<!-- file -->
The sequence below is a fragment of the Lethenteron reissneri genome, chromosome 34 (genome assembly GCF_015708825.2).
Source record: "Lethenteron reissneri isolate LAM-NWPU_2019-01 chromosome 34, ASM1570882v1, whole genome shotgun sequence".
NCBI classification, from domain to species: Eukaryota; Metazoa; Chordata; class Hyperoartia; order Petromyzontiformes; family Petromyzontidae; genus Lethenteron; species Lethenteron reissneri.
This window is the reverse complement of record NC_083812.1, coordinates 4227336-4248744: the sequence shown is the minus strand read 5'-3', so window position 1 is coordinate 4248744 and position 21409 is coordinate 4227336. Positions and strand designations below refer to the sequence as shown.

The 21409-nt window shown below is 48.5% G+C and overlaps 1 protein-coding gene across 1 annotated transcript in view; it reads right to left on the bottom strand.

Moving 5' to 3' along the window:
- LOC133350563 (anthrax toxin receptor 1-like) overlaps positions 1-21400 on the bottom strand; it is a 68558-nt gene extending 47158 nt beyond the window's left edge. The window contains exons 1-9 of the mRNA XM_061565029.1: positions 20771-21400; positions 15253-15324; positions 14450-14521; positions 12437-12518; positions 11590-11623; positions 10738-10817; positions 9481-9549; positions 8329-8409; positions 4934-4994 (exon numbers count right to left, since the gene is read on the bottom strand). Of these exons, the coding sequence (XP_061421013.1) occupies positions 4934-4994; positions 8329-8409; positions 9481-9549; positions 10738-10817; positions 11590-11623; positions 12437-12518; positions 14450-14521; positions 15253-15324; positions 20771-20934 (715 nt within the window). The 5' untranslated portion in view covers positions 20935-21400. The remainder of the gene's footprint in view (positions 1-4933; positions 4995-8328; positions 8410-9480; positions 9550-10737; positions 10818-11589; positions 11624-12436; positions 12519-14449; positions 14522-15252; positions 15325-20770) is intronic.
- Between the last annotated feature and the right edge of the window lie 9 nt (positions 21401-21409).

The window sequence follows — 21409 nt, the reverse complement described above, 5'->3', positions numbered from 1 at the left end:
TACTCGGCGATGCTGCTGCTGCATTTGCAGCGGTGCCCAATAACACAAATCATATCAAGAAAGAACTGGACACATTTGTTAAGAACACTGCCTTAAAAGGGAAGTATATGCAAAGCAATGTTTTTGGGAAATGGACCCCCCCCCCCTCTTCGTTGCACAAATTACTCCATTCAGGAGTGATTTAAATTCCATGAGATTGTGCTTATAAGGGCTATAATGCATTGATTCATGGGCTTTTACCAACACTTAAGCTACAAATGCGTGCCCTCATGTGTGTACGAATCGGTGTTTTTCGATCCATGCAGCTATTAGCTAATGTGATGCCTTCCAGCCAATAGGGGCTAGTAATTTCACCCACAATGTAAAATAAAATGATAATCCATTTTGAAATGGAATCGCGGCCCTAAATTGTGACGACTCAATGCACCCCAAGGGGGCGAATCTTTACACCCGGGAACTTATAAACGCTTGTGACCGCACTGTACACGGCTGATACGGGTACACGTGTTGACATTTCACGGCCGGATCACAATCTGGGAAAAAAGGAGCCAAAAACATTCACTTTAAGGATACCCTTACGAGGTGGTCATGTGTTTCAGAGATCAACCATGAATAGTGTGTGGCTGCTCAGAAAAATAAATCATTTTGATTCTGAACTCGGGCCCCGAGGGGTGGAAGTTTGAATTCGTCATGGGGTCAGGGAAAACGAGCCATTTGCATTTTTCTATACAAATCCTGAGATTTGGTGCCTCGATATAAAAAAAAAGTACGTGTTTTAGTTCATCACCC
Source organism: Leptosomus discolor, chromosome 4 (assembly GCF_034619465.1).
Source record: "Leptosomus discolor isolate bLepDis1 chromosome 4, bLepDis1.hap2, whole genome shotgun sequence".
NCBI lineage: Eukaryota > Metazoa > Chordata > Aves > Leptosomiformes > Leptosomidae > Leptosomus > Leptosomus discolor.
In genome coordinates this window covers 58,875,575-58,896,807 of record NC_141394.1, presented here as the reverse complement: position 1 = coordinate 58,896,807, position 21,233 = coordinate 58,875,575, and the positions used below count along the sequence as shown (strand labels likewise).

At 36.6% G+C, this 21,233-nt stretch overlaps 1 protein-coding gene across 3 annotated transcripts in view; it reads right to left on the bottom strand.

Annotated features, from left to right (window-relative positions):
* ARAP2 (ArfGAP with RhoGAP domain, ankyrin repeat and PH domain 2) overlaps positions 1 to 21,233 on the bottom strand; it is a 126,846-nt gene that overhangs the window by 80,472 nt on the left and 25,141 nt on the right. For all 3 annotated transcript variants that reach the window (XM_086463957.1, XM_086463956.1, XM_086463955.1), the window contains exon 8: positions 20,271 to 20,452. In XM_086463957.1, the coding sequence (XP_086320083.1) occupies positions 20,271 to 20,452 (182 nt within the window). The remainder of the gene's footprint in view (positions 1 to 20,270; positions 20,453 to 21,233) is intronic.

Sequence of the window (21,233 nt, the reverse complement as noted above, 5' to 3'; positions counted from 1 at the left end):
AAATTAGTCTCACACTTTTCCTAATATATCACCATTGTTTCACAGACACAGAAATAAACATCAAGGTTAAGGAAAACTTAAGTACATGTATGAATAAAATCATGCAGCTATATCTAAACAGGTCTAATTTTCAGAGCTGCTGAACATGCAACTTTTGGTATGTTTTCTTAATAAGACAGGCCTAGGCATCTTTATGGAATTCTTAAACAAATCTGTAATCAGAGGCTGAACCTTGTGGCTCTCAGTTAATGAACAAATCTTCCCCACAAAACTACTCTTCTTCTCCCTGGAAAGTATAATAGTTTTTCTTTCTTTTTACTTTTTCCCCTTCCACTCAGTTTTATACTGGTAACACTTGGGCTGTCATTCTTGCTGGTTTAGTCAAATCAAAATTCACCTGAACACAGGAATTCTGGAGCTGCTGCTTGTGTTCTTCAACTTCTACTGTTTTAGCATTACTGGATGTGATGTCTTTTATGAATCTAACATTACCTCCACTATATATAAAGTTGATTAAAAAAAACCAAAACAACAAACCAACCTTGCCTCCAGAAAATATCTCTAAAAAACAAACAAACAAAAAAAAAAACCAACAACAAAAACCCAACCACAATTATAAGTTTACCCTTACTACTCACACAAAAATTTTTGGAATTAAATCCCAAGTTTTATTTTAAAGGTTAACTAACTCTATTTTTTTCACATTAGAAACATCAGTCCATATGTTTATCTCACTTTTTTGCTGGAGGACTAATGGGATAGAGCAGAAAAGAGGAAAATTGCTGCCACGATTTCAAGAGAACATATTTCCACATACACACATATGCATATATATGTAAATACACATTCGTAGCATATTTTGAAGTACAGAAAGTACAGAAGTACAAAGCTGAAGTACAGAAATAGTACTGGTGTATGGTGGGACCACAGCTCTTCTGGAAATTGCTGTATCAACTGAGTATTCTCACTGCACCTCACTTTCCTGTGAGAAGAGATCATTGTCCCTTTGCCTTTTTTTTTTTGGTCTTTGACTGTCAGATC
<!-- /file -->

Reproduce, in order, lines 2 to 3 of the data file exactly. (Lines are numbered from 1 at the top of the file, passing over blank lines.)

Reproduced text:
Source record: "Lethenteron reissneri isolate LAM-NWPU_2019-01 chromosome 34, ASM1570882v1, whole genome shotgun sequence".
NCBI classification, from domain to species: Eukaryota; Metazoa; Chordata; class Hyperoartia; order Petromyzontiformes; family Petromyzontidae; genus Lethenteron; species Lethenteron reissneri.